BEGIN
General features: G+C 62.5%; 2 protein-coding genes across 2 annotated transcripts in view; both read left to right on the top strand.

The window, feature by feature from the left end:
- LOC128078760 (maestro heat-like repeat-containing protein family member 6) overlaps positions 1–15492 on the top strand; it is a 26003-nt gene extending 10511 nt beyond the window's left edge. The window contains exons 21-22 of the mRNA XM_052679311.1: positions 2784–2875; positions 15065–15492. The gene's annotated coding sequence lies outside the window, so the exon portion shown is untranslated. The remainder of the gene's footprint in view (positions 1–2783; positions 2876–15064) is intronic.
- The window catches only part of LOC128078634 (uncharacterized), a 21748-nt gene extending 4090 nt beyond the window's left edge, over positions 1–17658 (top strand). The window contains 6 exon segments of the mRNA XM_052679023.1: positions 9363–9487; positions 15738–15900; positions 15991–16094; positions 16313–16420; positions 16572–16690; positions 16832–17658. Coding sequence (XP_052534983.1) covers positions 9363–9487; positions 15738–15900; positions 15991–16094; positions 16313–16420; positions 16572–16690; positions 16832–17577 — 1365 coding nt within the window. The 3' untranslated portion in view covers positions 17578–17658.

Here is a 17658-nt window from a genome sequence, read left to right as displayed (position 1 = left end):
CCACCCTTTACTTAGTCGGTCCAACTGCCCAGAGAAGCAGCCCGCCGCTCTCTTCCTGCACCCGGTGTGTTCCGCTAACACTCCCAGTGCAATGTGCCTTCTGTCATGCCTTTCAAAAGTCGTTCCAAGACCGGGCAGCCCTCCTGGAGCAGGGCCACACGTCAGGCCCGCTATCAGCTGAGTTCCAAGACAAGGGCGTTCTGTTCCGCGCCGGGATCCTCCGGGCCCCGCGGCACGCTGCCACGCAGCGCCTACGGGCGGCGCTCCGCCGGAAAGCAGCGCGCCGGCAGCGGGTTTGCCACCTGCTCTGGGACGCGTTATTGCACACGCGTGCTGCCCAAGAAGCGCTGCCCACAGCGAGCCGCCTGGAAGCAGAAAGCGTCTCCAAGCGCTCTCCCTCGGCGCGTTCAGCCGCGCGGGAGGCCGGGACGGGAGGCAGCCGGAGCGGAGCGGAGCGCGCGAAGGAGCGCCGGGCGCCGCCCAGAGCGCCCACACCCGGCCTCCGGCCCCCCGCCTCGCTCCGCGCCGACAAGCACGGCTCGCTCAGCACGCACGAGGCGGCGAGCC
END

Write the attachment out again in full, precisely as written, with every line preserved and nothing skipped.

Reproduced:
General features: G+C 62.5%; 2 protein-coding genes across 2 annotated transcripts in view; both read left to right on the top strand.

The window, feature by feature from the left end:
- LOC128078760 (maestro heat-like repeat-containing protein family member 6) overlaps positions 1–15492 on the top strand; it is a 26003-nt gene extending 10511 nt beyond the window's left edge. The window contains exons 21-22 of the mRNA XM_052679311.1: positions 2784–2875; positions 15065–15492. The gene's annotated coding sequence lies outside the window, so the exon portion shown is untranslated. The remainder of the gene's footprint in view (positions 1–2783; positions 2876–15064) is intronic.
- The window catches only part of LOC128078634 (uncharacterized), a 21748-nt gene extending 4090 nt beyond the window's left edge, over positions 1–17658 (top strand). The window contains 6 exon segments of the mRNA XM_052679023.1: positions 9363–9487; positions 15738–15900; positions 15991–16094; positions 16313–16420; positions 16572–16690; positions 16832–17658. Coding sequence (XP_052534983.1) covers positions 9363–9487; positions 15738–15900; positions 15991–16094; positions 16313–16420; positions 16572–16690; positions 16832–17577 — 1365 coding nt within the window. The 3' untranslated portion in view covers positions 17578–17658.

Here is a 17658-nt window from a genome sequence, read left to right as displayed (position 1 = left end):
CCACCCTTTACTTAGTCGGTCCAACTGCCCAGAGAAGCAGCCCGCCGCTCTCTTCCTGCACCCGGTGTGTTCCGCTAACACTCCCAGTGCAATGTGCCTTCTGTCATGCCTTTCAAAAGTCGTTCCAAGACCGGGCAGCCCTCCTGGAGCAGGGCCACACGTCAGGCCCGCTATCAGCTGAGTTCCAAGACAAGGGCGTTCTGTTCCGCGCCGGGATCCTCCGGGCCCCGCGGCACGCTGCCACGCAGCGCCTACGGGCGGCGCTCCGCCGGAAAGCAGCGCGCCGGCAGCGGGTTTGCCACCTGCTCTGGGACGCGTTATTGCACACGCGTGCTGCCCAAGAAGCGCTGCCCACAGCGAGCCGCCTGGAAGCAGAAAGCGTCTCCAAGCGCTCTCCCTCGGCGCGTTCAGCCGCGCGGGAGGCCGGGACGGGAGGCAGCCGGAGCGGAGCGGAGCGCGCGAAGGAGCGCCGGGCGCCGCCCAGAGCGCCCACACCCGGCCTCCGGCCCCCCGCCTCGCTCCGCGCCGACAAGCACGGCTCGCTCAGCACGCACGAGGCGGCGAGCC